Thursday, July 13, 2006

Stray thoughts, like bullets can be dangerous

The problem with books is that they make you think. Really good books make you think more than is comfortable. They stay in you head, dogging your thought, intruding on everyday life in a way that makes you see thing differently, whether you like it or not. They stray from their boundaries into how you see the world and people around you. It is very disconcerting, almost like a dream, or even nightmare that doesn't stop once you wake up.

Many of the books I've read lately have fallen into this category, but none more than The Handmaid's Tale. Reading it today I couldn't help but remember The Education of Frederic Douglass, an American Slave by Frederic Douglass(click here for an excellent reading) when the main character realises the she is now totally dependent on her husband economically. It reminded me of the chapter in Douglass's book which charts the awful change that a women who becomes a slave owner for the first time goes through.



melusina said...

I've been meaning to comment on this but haven't had much time for a real sit down to do it.

As far as slavery in The Handmaid's Tale, what struck me when I read it (it has been a year or so now) was how in this constructed society everyone is a slave, from the Handmaids to the wives, the husbands - everyone. So I don't see it as being a "slave owner" per se, because aside from a few different colors, everyone is just as oppressed in this society.

What did you think of the ending? My husband and I thought it was a bit weak for the story.

teacher dude said...

I would disagree since the Commander is one of those who created the society in which they live, and if he chooses to, can ignore their moral precepts. Similarly, The Wives have much more freedom than the The Handmaids. You could argue that all the women in the story, whatever their status are unfree, but not all the men.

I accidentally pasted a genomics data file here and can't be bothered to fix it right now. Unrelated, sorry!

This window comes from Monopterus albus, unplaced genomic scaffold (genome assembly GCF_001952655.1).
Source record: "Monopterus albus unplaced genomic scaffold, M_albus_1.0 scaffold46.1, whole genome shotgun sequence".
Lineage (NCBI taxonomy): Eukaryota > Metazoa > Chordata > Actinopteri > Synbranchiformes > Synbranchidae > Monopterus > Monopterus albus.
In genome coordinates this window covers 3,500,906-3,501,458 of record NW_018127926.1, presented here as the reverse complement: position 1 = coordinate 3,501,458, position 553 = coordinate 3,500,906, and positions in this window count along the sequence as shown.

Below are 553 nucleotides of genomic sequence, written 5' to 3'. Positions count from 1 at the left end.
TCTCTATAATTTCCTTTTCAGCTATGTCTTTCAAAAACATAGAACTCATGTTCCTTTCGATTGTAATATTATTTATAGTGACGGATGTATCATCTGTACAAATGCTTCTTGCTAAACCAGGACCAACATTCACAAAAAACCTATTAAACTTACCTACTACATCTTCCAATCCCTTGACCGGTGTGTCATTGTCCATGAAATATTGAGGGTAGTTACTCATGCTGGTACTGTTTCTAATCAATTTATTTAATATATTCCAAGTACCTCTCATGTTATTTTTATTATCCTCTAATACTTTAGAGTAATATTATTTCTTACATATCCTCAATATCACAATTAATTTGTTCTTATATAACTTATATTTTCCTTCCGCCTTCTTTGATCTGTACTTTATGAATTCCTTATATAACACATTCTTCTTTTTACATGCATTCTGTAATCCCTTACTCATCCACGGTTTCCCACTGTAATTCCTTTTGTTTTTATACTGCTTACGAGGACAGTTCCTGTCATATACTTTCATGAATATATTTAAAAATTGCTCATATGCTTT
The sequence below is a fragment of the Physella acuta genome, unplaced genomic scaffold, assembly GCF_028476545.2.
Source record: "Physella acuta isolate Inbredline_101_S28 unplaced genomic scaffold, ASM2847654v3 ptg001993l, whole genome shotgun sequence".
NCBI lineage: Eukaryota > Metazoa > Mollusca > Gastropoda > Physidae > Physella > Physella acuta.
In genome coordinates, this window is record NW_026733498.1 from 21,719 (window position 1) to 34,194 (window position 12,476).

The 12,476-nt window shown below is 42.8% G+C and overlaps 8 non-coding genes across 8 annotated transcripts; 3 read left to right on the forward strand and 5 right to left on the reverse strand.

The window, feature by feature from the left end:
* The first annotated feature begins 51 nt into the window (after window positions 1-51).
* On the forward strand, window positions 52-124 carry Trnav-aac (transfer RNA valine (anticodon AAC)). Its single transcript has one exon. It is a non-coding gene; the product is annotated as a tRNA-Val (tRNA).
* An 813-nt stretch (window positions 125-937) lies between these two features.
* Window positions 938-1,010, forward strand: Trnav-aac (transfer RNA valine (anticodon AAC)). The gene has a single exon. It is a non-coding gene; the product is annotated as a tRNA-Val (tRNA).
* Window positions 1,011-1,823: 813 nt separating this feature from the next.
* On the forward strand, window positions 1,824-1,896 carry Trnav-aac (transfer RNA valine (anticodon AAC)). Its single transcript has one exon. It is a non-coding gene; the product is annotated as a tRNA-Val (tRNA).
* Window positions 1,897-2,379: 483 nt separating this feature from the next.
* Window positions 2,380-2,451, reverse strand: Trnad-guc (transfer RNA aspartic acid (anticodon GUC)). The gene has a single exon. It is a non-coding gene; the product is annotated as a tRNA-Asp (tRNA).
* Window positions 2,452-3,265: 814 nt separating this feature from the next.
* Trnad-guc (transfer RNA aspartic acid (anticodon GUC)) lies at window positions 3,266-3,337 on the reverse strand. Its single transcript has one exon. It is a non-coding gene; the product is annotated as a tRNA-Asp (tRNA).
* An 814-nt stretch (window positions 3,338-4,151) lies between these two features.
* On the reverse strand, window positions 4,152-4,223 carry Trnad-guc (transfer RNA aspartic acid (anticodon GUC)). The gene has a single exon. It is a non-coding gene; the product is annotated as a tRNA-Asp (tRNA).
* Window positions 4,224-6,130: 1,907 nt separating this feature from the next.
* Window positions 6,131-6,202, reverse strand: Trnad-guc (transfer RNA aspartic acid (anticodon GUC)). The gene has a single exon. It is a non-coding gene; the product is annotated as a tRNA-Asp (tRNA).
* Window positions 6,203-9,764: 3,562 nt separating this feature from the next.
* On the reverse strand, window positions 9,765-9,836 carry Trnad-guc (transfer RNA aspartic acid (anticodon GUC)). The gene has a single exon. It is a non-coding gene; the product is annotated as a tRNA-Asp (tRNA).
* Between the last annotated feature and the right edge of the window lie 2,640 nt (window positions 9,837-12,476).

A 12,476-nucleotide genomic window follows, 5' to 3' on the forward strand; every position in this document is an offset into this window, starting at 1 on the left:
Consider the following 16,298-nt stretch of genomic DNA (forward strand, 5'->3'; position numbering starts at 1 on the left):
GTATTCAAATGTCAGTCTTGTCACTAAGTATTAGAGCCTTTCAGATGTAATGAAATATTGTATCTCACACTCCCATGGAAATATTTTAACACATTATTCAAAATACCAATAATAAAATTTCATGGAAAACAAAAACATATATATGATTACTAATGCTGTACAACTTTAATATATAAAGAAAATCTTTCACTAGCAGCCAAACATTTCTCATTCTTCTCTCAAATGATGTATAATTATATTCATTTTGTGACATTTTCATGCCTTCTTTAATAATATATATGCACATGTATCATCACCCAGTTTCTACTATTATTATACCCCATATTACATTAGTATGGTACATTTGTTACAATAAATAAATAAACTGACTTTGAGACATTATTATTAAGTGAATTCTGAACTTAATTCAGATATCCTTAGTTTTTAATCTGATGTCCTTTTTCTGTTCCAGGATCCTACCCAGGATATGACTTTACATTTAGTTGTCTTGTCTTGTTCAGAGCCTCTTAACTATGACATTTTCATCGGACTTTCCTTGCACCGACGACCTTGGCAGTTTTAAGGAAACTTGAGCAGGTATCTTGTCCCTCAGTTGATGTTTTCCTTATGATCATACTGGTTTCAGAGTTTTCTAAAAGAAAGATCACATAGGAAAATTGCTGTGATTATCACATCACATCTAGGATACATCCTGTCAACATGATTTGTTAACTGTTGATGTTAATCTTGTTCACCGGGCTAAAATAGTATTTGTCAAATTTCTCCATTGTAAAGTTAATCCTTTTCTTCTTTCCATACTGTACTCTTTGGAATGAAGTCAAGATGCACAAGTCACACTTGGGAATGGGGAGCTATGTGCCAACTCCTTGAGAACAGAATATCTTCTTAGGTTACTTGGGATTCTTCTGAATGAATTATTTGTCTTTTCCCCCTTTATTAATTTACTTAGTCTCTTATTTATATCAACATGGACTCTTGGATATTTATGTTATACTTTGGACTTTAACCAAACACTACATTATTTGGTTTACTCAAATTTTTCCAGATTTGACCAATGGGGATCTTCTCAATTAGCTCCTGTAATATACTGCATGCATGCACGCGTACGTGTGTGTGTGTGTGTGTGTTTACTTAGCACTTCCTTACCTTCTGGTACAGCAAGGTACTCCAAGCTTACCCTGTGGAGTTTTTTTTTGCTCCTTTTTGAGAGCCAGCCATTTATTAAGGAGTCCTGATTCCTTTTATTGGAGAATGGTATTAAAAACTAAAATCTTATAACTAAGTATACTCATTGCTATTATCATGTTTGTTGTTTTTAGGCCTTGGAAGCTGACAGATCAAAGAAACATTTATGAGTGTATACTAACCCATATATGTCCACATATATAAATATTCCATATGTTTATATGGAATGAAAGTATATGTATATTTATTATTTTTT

Besides, all authoritarian societies rely on the support of a large portion of the population, otherwise they could not function.

"Every nation has the government it deserves."

- Joseph de Maistre

As far as the ending is concerned, I'm not sure what exactly it is trying to tell us, to tell you the truth.

melusina said...

I felt that the Commander started to feel enslaved as the story went on. Sure he can ignore the morality, but he *could* get in trouble for it. I don't know, I felt just as bad for the wives as the Handmaids, but maybe that is because I'm female and can see it from both perspectives.

Well, I think the ending was meant to be a bit enigmatic, but I thought it was forced and weakened the story, maybe because it was so enigmatic.

Did you see the movie? God, it was terrible.